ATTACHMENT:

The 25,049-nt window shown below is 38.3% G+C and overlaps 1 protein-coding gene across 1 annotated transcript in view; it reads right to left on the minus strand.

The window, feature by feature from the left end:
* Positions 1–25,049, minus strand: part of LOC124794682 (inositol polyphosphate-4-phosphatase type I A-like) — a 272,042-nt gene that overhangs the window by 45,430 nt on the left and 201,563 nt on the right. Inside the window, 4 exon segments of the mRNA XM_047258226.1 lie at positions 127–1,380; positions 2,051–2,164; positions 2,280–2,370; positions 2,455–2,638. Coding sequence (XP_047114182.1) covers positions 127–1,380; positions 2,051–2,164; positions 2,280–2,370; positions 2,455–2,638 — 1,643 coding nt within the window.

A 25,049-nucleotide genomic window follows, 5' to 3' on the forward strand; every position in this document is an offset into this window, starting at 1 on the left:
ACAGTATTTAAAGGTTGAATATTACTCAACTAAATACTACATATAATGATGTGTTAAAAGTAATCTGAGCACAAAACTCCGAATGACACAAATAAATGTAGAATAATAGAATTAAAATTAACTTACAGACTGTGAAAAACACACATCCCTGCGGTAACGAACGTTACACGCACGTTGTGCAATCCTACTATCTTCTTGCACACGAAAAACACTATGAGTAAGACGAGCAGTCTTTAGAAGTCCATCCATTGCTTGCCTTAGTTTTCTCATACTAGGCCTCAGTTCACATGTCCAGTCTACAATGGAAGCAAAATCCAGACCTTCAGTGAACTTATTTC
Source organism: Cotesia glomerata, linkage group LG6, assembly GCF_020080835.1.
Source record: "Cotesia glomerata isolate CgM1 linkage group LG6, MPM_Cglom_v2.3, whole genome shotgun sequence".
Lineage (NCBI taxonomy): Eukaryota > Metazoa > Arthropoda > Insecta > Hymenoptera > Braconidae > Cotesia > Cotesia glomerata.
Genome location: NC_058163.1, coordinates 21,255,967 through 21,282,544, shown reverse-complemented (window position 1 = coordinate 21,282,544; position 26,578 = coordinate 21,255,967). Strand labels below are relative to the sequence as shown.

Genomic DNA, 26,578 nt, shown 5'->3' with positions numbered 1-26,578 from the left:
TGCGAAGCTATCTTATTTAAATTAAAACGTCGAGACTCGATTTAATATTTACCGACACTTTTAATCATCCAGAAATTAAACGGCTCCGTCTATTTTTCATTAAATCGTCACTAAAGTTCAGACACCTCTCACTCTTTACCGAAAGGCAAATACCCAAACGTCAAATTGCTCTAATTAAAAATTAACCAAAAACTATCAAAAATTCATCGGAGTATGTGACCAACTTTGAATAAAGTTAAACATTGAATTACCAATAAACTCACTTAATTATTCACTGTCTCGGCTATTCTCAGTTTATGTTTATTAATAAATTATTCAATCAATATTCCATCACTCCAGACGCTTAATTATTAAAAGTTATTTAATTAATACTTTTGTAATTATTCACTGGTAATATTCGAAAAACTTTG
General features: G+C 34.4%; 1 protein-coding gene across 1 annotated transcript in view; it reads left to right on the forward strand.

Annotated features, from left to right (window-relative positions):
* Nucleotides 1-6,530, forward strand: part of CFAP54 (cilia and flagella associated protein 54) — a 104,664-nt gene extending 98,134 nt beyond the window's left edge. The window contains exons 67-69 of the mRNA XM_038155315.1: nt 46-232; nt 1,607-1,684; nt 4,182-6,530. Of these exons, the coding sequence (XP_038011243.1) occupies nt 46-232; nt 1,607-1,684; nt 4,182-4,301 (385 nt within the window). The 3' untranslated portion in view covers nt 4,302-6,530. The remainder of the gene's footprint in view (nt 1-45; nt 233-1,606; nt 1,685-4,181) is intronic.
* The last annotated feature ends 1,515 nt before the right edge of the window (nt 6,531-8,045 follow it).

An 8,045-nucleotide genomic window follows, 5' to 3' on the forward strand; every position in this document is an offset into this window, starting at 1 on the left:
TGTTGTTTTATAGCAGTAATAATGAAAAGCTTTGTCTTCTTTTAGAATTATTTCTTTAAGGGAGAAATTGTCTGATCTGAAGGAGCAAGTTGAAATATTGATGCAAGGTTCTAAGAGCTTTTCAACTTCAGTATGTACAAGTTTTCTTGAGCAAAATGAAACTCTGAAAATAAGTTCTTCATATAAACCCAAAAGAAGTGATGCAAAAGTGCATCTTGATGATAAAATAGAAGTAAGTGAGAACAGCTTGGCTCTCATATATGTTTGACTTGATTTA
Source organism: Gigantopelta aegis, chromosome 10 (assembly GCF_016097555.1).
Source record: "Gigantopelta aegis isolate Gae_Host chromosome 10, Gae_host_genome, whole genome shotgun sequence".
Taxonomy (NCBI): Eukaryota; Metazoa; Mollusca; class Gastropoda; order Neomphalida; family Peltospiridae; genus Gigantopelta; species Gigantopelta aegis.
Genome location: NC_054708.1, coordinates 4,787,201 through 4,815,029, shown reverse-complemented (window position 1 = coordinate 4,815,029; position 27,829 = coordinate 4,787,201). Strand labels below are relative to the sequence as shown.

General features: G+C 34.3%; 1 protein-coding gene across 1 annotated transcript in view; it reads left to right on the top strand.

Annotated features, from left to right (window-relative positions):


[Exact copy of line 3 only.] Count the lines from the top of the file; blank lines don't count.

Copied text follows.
* Positions 1–25,049, minus strand: part of LOC124794682 (inositol polyphosphate-4-phosphatase type I A-like) — a 272,042-nt gene that overhangs the window by 45,430 nt on the left and 201,563 nt on the right. Inside the window, 4 exon segments of the mRNA XM_047258226.1 lie at positions 127–1,380; positions 2,051–2,164; positions 2,280–2,370; positions 2,455–2,638. Coding sequence (XP_047114182.1) covers positions 127–1,380; positions 2,051–2,164; positions 2,280–2,370; positions 2,455–2,638 — 1,643 coding nt within the window.